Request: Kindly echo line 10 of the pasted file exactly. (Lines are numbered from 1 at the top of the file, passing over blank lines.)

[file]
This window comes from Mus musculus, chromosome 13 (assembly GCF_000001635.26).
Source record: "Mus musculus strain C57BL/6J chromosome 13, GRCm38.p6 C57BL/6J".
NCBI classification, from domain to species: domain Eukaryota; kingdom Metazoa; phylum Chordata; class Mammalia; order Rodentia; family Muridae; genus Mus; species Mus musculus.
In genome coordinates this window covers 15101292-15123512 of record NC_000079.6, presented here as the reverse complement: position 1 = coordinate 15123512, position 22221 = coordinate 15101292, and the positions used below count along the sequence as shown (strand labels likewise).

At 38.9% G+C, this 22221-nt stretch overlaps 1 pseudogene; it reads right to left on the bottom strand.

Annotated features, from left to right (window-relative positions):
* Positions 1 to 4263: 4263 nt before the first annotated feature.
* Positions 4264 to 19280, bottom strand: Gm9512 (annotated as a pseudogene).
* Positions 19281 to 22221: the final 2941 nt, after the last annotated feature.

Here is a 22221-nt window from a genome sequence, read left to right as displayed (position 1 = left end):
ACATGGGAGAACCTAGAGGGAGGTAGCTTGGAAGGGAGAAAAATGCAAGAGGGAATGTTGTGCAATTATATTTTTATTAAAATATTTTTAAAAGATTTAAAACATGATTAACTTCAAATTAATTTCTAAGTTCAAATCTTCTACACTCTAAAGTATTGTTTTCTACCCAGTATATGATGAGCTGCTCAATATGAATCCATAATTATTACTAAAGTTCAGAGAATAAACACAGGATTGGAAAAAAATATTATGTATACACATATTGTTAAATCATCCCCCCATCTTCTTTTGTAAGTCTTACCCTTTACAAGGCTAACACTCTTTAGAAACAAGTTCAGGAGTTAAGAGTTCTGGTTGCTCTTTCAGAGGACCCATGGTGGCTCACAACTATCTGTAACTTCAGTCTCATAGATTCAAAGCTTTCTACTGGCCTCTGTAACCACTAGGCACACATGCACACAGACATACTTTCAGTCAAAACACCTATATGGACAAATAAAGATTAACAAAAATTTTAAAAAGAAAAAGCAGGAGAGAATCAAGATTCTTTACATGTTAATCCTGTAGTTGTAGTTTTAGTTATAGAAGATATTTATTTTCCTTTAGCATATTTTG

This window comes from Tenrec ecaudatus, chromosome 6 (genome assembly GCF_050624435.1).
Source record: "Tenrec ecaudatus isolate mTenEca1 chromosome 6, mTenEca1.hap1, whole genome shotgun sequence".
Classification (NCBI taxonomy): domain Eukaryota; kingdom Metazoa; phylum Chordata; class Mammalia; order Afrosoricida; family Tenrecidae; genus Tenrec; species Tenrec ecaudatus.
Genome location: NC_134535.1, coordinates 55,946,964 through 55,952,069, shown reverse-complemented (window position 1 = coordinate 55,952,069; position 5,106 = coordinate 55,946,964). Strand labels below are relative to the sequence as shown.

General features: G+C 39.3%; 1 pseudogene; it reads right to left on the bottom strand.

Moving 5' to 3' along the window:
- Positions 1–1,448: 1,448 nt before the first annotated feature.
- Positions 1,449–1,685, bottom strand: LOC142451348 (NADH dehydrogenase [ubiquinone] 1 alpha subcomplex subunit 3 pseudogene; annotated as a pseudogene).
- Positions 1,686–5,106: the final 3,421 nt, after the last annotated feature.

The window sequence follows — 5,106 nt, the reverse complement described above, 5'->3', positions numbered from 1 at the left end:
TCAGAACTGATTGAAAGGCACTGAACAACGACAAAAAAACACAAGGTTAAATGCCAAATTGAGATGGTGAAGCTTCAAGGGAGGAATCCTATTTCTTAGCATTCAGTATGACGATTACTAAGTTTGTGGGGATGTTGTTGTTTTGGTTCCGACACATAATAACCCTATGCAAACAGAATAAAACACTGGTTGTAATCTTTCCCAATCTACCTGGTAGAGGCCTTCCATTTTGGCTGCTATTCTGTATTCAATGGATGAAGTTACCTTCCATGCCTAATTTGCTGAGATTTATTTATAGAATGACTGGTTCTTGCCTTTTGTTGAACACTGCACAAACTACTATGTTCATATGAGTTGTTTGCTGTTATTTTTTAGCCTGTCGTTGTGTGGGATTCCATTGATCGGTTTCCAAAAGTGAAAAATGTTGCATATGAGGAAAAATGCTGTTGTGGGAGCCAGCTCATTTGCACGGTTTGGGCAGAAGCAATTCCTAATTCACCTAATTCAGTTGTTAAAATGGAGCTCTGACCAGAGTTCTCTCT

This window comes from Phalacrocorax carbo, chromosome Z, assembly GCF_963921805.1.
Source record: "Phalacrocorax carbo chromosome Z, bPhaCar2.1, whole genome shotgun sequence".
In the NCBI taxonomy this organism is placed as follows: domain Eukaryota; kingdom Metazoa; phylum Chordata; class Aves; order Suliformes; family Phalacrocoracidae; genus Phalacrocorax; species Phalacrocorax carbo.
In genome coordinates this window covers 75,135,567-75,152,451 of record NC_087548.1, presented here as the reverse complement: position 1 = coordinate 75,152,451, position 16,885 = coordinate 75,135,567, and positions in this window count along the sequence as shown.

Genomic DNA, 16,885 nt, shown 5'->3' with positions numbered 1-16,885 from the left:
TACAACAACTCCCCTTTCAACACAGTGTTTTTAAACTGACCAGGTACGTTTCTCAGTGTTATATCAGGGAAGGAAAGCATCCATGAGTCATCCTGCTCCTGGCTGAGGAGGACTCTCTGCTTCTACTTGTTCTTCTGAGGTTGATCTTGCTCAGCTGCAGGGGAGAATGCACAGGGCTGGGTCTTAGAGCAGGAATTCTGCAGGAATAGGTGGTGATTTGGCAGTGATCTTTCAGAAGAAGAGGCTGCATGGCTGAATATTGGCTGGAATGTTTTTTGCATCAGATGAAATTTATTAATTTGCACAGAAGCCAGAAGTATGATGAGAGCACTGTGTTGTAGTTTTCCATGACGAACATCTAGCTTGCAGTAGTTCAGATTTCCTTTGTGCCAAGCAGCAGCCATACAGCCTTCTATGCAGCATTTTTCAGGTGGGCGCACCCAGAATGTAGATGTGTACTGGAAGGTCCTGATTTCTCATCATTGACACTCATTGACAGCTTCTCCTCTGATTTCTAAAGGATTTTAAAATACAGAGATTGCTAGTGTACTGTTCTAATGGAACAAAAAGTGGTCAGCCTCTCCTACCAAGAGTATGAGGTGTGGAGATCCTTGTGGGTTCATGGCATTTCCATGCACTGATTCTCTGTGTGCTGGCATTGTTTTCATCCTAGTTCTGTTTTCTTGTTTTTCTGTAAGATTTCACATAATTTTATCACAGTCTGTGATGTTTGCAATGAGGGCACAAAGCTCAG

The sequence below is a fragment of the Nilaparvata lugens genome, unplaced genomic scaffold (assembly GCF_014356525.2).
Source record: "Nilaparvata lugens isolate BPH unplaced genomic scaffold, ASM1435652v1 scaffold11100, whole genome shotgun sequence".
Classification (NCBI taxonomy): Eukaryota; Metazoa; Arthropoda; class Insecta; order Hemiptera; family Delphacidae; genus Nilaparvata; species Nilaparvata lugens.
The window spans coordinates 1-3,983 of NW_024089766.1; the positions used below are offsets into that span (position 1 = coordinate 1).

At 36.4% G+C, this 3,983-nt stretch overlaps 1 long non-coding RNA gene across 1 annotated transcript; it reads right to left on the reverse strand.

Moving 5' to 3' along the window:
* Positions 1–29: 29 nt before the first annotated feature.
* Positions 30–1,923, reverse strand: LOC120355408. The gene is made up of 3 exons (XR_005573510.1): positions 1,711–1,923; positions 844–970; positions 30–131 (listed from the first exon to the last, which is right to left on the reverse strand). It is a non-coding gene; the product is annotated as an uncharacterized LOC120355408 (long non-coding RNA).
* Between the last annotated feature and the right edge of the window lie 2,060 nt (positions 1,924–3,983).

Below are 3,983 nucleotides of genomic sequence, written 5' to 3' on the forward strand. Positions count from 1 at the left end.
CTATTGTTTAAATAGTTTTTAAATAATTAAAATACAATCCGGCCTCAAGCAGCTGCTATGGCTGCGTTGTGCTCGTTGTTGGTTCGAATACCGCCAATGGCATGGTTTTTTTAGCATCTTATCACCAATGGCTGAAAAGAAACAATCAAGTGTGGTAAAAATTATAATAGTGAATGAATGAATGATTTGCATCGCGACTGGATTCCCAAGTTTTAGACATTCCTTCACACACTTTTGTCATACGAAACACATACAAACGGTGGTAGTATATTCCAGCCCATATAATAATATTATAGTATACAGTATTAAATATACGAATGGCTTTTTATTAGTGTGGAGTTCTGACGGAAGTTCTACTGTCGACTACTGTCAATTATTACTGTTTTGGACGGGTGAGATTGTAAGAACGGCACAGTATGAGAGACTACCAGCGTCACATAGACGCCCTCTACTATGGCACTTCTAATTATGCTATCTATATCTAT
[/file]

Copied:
Here is a 22221-nt window from a genome sequence, read left to right as displayed (position 1 = left end):